#### Transcript Chapter 4 Electrons in Atoms

```Chapter 4
Electrons in Atoms
• Rutherford's model of the atom had one
major problem:
• If the negatively charges electrons were
moving around the positively charged protons
in the nucleus, why don’t the electrons fall
into the nucleus? (unlike charges attract!)
• In order to attempt to solve the problem it is
necessary to study the properties of light.
• The wavelength of electromagnetic radiation has the
symbol .
• Wavelength is the distance from the top (crest) of
one wave to the top of the next wave.
– Measured in units of distance such as m,cm, Å.
– 1 Å = 1 x 10-10 m = 1 x 10-8 cm
• The frequency of electromagnetic radiation has the
symbol .
• Frequency is the number of crests or troughs that
pass a given point per second.
– Measured in units of 1/time - s-1
3
• The relationship between wavelength and frequency
for any wave is velocity = .
• For electromagnetic radiation the velocity is 3.00 x
108 m/s and has the symbol c.
• Thus c =  for electromagnetic radiation.
4
• Example : What is the frequency of green light
of wavelength 5200 Å?
c     
c

 1 x 10-10 m 
  5.200  10-7 m
(5200 Å) 
 1Å

3.00  108 m/s

5.200  10-7 m
  5.77  1014 s -1
5
• In 1900 Max Planck studied black body
radiation and realized that to explain the
energy spectrum he had to assume that:
1. energy is quantized
2. light has particle character
• Planck’s equation is
E  h  or E 
hc

h  Planck’ s constant  6.626 x 10-34 J  s
6
• Example : What is the energy of a photon of
green light with wavelength 5200 Å? What is
the energy of 1.00 mol of these photons?
From the previous
Example , we know that   5.77 x 1014 s -1
E  h
E  (6.626  10-34 J  s)(5.77  1014 s -1 )
-19
E For
3.83

10
photon:
1.00 mol Jofper
photons
(6.022  1023 photons)(3 .83  10-19 J per photon)  231 kJ/mol7
The Photoelectric Effect
• Light can strike the surface of some metals
causing an electron to be ejected.
8
The Photoelectric Effect
• What are some practical uses of the photoelectric
effect?
You do it!
•
•
•
•
Electronic door openers
Light switches for street lights
Exposure meters for cameras
Albert Einstein explained the photoelectric effect
– Explanation involved light having particle-like behavior.
– Einstein won the 1921 Nobel Prize in Physics for this work.
9
Atomic Spectra and the Bohr Atom
• An emission spectrum is formed by an electric
current passing through a gas in a vacuum tube (at
very low pressure) which causes the gas to emit
light.
– Sometimes called a bright line spectrum.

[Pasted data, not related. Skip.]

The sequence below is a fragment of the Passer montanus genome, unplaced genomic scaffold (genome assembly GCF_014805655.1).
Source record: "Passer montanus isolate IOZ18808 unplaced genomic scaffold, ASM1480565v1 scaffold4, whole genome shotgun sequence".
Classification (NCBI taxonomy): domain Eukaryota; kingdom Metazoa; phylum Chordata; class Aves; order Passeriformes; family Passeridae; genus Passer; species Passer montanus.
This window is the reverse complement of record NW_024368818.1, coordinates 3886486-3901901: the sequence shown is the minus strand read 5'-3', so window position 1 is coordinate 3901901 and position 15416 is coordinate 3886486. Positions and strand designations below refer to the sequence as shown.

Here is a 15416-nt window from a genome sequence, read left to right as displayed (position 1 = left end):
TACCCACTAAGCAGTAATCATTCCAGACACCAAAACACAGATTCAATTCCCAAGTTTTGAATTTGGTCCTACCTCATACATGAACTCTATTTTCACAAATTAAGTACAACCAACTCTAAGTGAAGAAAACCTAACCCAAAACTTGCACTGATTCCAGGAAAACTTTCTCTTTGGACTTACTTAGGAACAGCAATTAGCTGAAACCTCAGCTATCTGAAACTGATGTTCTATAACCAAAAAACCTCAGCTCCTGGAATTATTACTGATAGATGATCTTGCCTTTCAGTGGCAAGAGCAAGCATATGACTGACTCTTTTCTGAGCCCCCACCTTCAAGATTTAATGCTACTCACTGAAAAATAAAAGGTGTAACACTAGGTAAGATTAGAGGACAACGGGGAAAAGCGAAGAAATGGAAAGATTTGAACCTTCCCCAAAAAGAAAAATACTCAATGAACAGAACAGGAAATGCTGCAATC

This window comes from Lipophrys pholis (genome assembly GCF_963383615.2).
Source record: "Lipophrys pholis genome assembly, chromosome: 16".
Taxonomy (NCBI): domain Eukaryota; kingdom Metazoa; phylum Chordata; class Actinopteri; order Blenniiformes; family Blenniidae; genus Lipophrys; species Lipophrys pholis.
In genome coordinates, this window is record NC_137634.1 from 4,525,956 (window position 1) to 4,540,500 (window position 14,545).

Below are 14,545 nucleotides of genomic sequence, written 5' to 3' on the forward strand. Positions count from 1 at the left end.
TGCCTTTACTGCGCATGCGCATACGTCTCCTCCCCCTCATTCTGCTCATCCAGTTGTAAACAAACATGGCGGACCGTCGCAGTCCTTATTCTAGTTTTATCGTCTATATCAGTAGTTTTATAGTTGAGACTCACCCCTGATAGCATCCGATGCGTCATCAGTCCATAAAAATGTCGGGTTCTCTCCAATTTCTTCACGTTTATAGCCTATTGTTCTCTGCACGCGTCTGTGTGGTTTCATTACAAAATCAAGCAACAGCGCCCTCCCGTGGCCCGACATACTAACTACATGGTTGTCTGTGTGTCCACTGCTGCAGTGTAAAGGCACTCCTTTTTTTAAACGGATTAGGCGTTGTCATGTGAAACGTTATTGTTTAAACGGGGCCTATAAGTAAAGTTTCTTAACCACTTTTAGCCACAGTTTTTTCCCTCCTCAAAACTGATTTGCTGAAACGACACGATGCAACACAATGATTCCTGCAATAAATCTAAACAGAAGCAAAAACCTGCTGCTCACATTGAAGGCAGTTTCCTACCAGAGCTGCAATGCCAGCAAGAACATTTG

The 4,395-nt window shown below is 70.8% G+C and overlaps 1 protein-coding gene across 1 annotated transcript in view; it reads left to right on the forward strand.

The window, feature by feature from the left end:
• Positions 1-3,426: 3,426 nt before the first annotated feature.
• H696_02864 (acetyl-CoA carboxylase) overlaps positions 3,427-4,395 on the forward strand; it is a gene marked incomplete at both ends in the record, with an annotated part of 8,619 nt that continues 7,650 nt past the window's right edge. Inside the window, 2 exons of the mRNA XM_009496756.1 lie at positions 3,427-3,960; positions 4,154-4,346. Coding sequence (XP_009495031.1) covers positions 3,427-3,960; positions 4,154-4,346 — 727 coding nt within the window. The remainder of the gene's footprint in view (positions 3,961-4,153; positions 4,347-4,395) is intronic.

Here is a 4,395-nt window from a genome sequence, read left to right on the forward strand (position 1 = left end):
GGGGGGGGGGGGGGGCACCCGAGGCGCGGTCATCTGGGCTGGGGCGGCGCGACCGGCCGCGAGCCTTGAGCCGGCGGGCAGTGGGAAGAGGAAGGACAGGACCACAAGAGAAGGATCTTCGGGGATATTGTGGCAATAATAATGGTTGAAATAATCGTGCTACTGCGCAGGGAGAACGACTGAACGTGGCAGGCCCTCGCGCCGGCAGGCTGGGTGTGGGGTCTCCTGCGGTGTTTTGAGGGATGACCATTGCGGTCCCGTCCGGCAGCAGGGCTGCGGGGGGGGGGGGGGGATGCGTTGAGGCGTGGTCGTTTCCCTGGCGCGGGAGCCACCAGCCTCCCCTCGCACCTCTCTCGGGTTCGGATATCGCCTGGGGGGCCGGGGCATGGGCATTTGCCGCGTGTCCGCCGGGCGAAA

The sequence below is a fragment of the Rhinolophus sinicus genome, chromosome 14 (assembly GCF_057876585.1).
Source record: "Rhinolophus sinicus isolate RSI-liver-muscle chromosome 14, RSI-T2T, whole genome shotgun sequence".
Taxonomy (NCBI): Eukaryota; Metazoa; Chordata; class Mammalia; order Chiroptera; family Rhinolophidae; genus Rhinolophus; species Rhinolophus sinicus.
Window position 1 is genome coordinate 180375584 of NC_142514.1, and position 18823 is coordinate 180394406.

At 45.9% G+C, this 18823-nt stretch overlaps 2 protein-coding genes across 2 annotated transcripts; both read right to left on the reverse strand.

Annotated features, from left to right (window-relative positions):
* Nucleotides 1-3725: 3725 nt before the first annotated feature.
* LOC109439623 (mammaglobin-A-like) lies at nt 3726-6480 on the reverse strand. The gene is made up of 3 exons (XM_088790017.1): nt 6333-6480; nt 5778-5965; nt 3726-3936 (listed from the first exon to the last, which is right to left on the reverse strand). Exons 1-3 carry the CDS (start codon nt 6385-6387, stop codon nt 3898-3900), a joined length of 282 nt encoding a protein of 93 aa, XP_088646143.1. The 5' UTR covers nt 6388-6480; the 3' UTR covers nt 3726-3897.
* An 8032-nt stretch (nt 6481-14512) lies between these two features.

10
Atomic Spectra and the Bohr Atom
• An absorption spectrum is formed by
shining a beam of white light through a
sample of gas.
– Absorption spectra indicate the wavelengths of
light that have been absorbed.
11
Atomic Spectra and the Bohr Atom
• Every element has a unique spectrum.
• Thus we can use spectra to identify elements.
– This can be done in the lab, stars, fireworks, etc.
12
Atomic Spectra and the Bohr Atom
• Atomic and molecular spectra are important
indicators of the underlying structure of the
species.
• In the early 20th century several eminent
scientists began to understand this underlying
structure.
–
–
–
–
Included in this list are:
Niels Bohr
Erwin Schrodinger
Werner Heisenberg
13
Atomic Spectra and the Bohr Atom
• Example 5-7: An orange line of wavelength
5890 Å is observed in the emission spectrum
-10

1

10
m  energy of
of sodium.
What
is
the
photon
  5.890 10 7 one
  5890 Å 
m
Å 1  10 -10 m 
of this orange
-10 light?
7
1 10 m 
  5890 Å 

7

  5890
Å
 5.890

10
m
hc it!
You do
  5.890 10

hc
Å
 E  h 

hc
E  h 
E  h 


8
34
8
6.626 10 34 J  s 3.00

10
m/s
6.626 10 J  s 3.00  10 m/s

 7
7
5.890 10 m
5.890 10 m

Å
 


 3.375 10
19
J
m

14
Atomic Spectra and the Bohr Atom
-10 -10
 1  10
m m
1

10

 77
7


 5890
Å

5
.
890

10
m


5890 Å

5
.
890

10
m
  Å


  Å Å

hc
hc hc
E

h


E Ehh 
 
34
8
34
8
6.6626

10
J
s
3
.
00

10
m/s
.
626

10
J

s
3
.
00

10
m/s

7
5.890

10
m 7 m
5.890 10

 


 3.375 10 19 J
15
Atomic Spectra and the Bohr Atom
Notice that the wavelength calculated from
the Rydberg equation matches the wavelength
of the green colored line in the H spectrum.
16
Atomic Spectra and the Bohr Atom
• In 1913 Neils Bohr incorporated Planck’s
quantum theory into the hydrogen spectrum
explanation.
• Here are the postulates of Bohr’s theory.
1.
Atom has a number of definite and discrete
energy levels (orbits) in which an electron
may exist without emitting or absorbing
As the orbital radius increases so does the energy
1<2<3<4<5......
17
Atomic Spectra and the Bohr Atom
2. An electron may move from one discrete energy
level (orbit) to another, but, in so doing,
monochromatic radiation is emitted or absorbed
in accordance with the following equation.